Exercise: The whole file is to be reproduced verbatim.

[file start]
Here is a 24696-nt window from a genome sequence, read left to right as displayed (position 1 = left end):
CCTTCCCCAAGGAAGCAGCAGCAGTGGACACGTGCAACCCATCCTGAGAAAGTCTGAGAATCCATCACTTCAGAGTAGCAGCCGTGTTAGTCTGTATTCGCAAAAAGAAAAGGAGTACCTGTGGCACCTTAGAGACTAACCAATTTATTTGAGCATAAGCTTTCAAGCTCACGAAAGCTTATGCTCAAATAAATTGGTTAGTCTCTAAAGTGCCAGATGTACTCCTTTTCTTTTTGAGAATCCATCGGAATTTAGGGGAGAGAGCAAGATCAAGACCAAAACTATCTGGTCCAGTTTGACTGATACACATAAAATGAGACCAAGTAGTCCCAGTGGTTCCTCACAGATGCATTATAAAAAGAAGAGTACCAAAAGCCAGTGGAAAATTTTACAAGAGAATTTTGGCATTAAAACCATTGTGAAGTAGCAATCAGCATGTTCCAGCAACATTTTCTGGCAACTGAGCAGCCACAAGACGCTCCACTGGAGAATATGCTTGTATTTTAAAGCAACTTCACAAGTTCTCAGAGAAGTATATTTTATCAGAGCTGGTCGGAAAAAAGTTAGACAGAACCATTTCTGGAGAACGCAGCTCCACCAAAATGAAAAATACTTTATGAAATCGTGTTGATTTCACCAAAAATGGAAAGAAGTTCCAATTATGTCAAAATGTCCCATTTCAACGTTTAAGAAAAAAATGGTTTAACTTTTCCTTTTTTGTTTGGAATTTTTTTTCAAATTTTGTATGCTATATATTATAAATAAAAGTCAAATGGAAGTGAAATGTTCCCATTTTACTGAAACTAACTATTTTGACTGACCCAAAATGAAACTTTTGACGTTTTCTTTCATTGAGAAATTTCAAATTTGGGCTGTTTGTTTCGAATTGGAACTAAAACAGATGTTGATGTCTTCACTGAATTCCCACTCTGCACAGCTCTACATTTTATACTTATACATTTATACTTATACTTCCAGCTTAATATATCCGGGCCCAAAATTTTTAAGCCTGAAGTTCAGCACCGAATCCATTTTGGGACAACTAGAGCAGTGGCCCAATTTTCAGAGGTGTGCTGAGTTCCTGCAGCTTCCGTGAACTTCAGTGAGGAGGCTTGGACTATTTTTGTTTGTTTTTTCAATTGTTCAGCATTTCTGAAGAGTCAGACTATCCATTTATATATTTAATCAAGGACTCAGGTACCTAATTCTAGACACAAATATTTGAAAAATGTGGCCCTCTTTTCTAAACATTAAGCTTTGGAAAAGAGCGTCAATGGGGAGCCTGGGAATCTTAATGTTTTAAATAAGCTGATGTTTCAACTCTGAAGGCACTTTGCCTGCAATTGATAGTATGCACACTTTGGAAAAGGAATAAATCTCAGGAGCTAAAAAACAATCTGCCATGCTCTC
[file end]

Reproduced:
Here is a 24696-nt window from a genome sequence, read left to right as displayed (position 1 = left end):
CCTTCCCCAAGGAAGCAGCAGCAGTGGACACGTGCAACCCATCCTGAGAAAGTCTGAGAATCCATCACTTCAGAGTAGCAGCCGTGTTAGTCTGTATTCGCAAAAAGAAAAGGAGTACCTGTGGCACCTTAGAGACTAACCAATTTATTTGAGCATAAGCTTTCAAGCTCACGAAAGCTTATGCTCAAATAAATTGGTTAGTCTCTAAAGTGCCAGATGTACTCCTTTTCTTTTTGAGAATCCATCGGAATTTAGGGGAGAGAGCAAGATCAAGACCAAAACTATCTGGTCCAGTTTGACTGATACACATAAAATGAGACCAAGTAGTCCCAGTGGTTCCTCACAGATGCATTATAAAAAGAAGAGTACCAAAAGCCAGTGGAAAATTTTACAAGAGAATTTTGGCATTAAAACCATTGTGAAGTAGCAATCAGCATGTTCCAGCAACATTTTCTGGCAACTGAGCAGCCACAAGACGCTCCACTGGAGAATATGCTTGTATTTTAAAGCAACTTCACAAGTTCTCAGAGAAGTATATTTTATCAGAGCTGGTCGGAAAAAAGTTAGACAGAACCATTTCTGGAGAACGCAGCTCCACCAAAATGAAAAATACTTTATGAAATCGTGTTGATTTCACCAAAAATGGAAAGAAGTTCCAATTATGTCAAAATGTCCCATTTCAACGTTTAAGAAAAAAATGGTTTAACTTTTCCTTTTTTGTTTGGAATTTTTTTTCAAATTTTGTATGCTATATATTATAAATAAAAGTCAAATGGAAGTGAAATGTTCCCATTTTACTGAAACTAACTATTTTGACTGACCCAAAATGAAACTTTTGACGTTTTCTTTCATTGAGAAATTTCAAATTTGGGCTGTTTGTTTCGAATTGGAACTAAAACAGATGTTGATGTCTTCACTGAATTCCCACTCTGCACAGCTCTACATTTTATACTTATACATTTATACTTATACTTCCAGCTTAATATATCCGGGCCCAAAATTTTTAAGCCTGAAGTTCAGCACCGAATCCATTTTGGGACAACTAGAGCAGTGGCCCAATTTTCAGAGGTGTGCTGAGTTCCTGCAGCTTCCGTGAACTTCAGTGAGGAGGCTTGGACTATTTTTGTTTGTTTTTTCAATTGTTCAGCATTTCTGAAGAGTCAGACTATCCATTTATATATTTAATCAAGGACTCAGGTACCTAATTCTAGACACAAATATTTGAAAAATGTGGCCCTCTTTTCTAAACATTAAGCTTTGGAAAAGAGCGTCAATGGGGAGCCTGGGAATCTTAATGTTTTAAATAAGCTGATGTTTCAACTCTGAAGGCACTTTGCCTGCAATTGATAGTATGCACACTTTGGAAAAGGAATAAATCTCAGGAGCTAAAAAACAATCTGCCATGCTCTC